Immigration

NZ may reconsider Nauru refugee offer if travel ban enforced

New Zealand Foreign Minister Winston Peters has expressed concern the refugee deal could put a strain on his country's relationship with Australia. Source: Getty Images

NZ would have to mull over a ban on offshore asylum seekers on-travelling to Australia when considering its offer to take in 150 refugees, NZ's deputy PM says.

New Zealand's deputy prime minister says his country's offer to take in offshore asylum seekers could be seriously reconsidered if the refugees are banned from later travelling to Australia.

The comment by Winston Peters appears to contradict Kiwi Prime Minister Jacinda Ardern's stance that any block on on-travelling was a decision solely for Australia and wouldn't affect the New Zealand offer.

Since 2013, New Zealand has had a standing offer to take in as refugees 150 people held on Nauru.

Prime Minister Scott Morrison recently indicated he may be open to accepting the deal on the condition they never come to Australia but has since gone cold on the idea.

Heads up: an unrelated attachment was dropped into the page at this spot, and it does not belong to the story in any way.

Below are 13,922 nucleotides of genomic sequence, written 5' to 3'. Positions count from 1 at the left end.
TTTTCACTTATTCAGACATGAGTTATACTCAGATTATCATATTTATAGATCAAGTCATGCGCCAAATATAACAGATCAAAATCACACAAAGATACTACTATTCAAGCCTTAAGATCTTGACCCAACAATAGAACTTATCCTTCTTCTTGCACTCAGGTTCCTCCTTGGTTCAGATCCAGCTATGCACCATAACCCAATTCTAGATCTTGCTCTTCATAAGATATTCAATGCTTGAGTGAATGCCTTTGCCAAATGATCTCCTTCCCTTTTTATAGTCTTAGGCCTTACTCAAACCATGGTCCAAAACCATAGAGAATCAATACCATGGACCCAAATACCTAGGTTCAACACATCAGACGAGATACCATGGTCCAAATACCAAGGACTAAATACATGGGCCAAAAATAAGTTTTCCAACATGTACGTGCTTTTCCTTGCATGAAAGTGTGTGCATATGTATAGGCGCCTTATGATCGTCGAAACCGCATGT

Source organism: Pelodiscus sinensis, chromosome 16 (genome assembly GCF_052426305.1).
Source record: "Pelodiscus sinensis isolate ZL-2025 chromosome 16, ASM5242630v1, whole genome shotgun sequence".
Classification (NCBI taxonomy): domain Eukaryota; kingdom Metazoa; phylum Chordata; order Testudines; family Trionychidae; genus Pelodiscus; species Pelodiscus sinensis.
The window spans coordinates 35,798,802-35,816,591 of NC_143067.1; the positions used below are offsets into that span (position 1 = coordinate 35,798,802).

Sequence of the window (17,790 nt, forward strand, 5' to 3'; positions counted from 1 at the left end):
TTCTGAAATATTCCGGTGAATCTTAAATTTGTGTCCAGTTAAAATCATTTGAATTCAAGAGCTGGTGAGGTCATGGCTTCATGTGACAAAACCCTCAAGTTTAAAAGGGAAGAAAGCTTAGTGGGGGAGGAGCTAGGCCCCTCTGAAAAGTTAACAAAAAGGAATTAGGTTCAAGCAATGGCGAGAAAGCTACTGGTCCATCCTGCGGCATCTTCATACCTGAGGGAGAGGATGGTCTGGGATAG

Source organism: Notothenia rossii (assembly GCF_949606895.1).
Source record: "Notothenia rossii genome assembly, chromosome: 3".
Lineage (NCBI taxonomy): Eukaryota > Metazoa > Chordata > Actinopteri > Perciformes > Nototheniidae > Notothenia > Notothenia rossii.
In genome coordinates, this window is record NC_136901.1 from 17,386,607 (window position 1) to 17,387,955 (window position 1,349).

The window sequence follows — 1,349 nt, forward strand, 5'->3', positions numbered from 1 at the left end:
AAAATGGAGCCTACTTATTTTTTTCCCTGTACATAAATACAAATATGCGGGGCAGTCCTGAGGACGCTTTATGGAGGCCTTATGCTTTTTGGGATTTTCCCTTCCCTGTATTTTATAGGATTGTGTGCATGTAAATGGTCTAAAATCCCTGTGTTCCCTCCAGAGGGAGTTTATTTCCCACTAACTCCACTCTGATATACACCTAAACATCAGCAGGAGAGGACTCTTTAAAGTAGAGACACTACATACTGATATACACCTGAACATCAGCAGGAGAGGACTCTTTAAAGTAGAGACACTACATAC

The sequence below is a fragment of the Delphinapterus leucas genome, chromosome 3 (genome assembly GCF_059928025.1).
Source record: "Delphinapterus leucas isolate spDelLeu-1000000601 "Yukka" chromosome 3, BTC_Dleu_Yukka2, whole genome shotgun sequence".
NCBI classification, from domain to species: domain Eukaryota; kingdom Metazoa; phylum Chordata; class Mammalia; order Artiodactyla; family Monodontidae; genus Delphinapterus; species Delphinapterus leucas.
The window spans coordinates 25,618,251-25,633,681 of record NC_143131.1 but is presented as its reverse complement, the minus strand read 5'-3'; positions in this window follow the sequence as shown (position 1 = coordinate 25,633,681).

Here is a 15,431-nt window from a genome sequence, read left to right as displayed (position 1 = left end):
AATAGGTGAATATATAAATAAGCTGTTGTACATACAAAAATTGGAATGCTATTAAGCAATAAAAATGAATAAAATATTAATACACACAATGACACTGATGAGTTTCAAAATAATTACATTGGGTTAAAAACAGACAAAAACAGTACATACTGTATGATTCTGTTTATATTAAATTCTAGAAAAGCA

But while both Ms Ardern and New Zealand's immigration minister have this year held that banning the refugees from Australia wouldn't change the offer, Mr Peters has now raised the prospect it would have to be taken into consideration.

"It's a whole new aspect and, of course, that would be something to seriously consider against all the other decisions we might make around that. But that changes the picture," he told Sky News.

Mr Peters has previously raised concerns about the idea of creating a "second-class" citizenship in New Zealand law by stopping travel to Australia for some.

His New Zealand First Party - which campaigned on significant cuts to immigration last year - forms a governing coalition with Ms Ardern's Labour Party.

Comment has been requested from Ms Ardern and her immigration minister's offices.

The offer was raised again when she and Mr Morrison met last week.

It's been repeatedly rebuffed by Australian lawmakers, who say it could be used as marketing for people smugglers.

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